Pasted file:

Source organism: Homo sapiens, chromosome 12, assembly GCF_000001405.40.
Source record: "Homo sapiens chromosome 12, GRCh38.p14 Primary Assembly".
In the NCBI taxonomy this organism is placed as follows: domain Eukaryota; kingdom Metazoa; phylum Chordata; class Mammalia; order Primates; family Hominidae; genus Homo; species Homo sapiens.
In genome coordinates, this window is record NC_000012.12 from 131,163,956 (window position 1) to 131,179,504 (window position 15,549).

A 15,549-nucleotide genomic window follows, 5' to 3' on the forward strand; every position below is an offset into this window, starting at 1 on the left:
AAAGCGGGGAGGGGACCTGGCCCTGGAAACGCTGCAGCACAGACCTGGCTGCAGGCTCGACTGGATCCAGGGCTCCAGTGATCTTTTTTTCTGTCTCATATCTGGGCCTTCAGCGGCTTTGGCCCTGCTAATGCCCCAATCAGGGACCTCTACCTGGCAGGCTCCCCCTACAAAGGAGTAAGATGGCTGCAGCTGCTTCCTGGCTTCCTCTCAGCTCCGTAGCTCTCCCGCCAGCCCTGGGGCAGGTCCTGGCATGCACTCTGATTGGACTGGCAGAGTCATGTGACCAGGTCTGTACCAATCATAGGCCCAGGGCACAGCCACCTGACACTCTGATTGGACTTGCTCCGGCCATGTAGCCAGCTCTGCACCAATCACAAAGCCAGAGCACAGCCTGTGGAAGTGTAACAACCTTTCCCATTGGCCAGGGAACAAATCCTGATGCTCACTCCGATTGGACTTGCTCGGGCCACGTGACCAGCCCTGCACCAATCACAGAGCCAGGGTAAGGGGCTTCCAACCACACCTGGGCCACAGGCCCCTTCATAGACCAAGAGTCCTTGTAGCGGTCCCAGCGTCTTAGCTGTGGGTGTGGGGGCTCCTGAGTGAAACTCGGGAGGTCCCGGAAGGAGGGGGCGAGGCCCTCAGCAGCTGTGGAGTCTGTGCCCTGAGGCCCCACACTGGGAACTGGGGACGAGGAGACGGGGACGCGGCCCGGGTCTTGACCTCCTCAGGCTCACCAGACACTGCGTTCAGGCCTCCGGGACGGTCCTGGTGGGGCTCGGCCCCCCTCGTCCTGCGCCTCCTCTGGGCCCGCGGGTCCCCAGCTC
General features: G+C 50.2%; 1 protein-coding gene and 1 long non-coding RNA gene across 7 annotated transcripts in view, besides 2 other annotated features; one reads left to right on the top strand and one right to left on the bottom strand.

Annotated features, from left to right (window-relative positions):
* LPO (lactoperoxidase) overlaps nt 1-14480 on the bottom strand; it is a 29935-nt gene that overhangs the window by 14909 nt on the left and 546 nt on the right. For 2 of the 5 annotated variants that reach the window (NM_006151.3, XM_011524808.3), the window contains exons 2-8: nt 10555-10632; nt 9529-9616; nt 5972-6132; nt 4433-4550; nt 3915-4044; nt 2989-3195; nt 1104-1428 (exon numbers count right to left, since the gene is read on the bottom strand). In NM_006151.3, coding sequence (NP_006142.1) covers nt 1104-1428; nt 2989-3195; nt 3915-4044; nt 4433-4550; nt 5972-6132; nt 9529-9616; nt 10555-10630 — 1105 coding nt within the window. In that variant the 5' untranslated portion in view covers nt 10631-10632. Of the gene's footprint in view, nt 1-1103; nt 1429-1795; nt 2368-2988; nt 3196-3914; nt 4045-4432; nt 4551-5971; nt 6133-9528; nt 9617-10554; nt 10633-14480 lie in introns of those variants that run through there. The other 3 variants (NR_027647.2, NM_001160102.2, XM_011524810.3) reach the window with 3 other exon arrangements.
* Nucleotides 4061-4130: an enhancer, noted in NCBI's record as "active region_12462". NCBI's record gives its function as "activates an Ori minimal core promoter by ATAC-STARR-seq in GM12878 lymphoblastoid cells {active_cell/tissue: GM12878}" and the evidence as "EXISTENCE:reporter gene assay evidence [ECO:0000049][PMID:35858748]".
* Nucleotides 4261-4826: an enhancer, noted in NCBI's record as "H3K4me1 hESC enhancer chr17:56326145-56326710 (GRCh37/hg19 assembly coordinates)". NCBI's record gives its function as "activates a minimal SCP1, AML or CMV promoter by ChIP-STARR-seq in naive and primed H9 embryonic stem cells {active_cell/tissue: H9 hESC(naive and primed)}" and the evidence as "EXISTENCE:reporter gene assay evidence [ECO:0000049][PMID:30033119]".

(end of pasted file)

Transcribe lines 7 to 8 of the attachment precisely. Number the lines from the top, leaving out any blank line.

General features: G+C 50.2%; 1 protein-coding gene and 1 long non-coding RNA gene across 7 annotated transcripts in view, besides 2 other annotated features; one reads left to right on the top strand and one right to left on the bottom strand.

Annotated features, from left to right (window-relative positions):